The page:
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Last Posted: Aug 04, 2022
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Analysis of Epigenetic Age Acceleration and Healthy Longevity Among Older US Women
P Jain et al, JAMA Network Open, July 27, 2022

This cohort study was a secondary analysis of 3 Women’s Health Initiative ancillary studies among 1813 women eligible to survive to age 90 years by end of study period. The study found that increased epigenetic age acceleration as measured by 4 epigenetic clocks was associated with lower odds of survival to age 90 years with intact mobility; results were similar when including intact cognitive functioning. Meaning These findings suggest that epigenetic age acceleration may be a useful biomarker to estimate functional and cognitive aging among older women.

Fulfilling the Promise of Epigenetics Requires More Studies in Diverse Populations
E Drzymalla et al, CDC Blog Post, July 18, 2022 Brand

While much has been said about the importance of diversity in genomics research, we are only beginning to realize the importance of diversity in epigenetics. More epigenetic research needs to be undertaken in diverse populations with different genetic and environmental factors. This will go a long way towards fulfilling the promise of epigenetics as a tool for health equity science.

Diversity in EWAS: current state, challenges, and solutions
CE Breeze et al, Genome Medicine, July 6, 2022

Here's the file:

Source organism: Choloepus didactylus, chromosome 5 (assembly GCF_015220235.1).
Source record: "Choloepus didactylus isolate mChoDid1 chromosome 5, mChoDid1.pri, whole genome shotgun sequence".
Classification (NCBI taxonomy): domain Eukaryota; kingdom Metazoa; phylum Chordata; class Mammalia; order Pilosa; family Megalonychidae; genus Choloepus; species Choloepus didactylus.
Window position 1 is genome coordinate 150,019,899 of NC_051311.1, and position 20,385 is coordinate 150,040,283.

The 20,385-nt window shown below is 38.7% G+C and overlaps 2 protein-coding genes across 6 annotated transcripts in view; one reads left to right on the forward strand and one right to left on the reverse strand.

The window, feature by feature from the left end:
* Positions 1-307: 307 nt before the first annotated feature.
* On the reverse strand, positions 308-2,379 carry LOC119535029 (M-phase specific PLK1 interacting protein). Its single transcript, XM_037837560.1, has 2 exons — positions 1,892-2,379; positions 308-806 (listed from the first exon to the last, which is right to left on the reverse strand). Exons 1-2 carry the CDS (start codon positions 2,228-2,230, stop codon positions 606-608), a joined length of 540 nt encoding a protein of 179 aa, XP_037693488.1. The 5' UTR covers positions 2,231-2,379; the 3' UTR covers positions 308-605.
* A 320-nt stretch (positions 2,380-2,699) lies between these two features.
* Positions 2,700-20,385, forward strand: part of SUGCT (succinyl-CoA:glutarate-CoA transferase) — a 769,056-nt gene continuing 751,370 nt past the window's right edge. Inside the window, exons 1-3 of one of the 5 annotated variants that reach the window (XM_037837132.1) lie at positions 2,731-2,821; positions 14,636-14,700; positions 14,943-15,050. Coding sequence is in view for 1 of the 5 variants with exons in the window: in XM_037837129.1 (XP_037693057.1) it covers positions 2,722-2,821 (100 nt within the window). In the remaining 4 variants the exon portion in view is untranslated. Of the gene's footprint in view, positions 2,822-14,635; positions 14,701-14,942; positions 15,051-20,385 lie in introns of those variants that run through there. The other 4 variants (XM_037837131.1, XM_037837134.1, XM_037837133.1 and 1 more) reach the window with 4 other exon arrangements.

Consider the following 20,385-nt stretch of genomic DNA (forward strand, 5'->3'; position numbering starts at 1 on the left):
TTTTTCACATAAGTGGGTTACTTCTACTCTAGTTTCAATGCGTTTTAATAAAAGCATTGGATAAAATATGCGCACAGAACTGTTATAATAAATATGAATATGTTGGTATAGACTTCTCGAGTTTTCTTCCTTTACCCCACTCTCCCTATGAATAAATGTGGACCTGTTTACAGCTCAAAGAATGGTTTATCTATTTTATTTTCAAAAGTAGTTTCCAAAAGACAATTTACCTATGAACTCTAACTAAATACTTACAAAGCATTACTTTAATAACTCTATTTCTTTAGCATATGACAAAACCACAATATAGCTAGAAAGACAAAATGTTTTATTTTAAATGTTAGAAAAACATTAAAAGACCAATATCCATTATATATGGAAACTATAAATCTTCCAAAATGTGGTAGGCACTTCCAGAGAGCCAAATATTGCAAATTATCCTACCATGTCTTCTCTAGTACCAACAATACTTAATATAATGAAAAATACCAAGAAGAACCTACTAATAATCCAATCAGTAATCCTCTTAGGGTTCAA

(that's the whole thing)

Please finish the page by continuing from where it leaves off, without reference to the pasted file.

Here, we report a lack of diversity in epigenome-wide association studies (EWAS) and DNA methylation (DNAm) data, discuss current challenges, and propose solutions for EWAS and DNAm research in diverse populations. The strategies we propose include fostering community involvement, new data generation, and cost-effective approaches such as locus-specific analysis and ancestry variable region analysis.

Linking genetic variants to kidney disease via the epigenome
Nature Genetics, June 23, 2022

The largest GWAS for kidney function so far provided the starting point for integrated multi-stage annotation of genetic loci. Whole kidney and single-cell epigenomic information is crucial for translating GWAS information to the identification of causal genes and pathogenetic (and potentially targetable) cellular and molecular mechanisms of kidney disease.


Disclaimer: Articles listed in the Public Health Genomics and Precision Health Knowledge Base are selected by the CDC Office of Public Health Genomics to provide current awareness of the literature and news. Inclusion in the update does not necessarily represent the views of the Centers for Disease Control and Prevention nor does it imply endorsement of the article's methods or findings. CDC and DHHS assume no responsibility for the factual accuracy of the items presented. The selection, omission, or content of items does not imply any endorsement or other position taken by CDC or DHHS. Opinion, findings and conclusions expressed by the original authors of items included in the update, or persons quoted therein, are strictly their own and are in no way meant to represent the opinion or views of CDC or DHHS. References to publications, news sources, and non-CDC Websites are provided solely for informational purposes and do not imply endorsement by CDC or DHHS.

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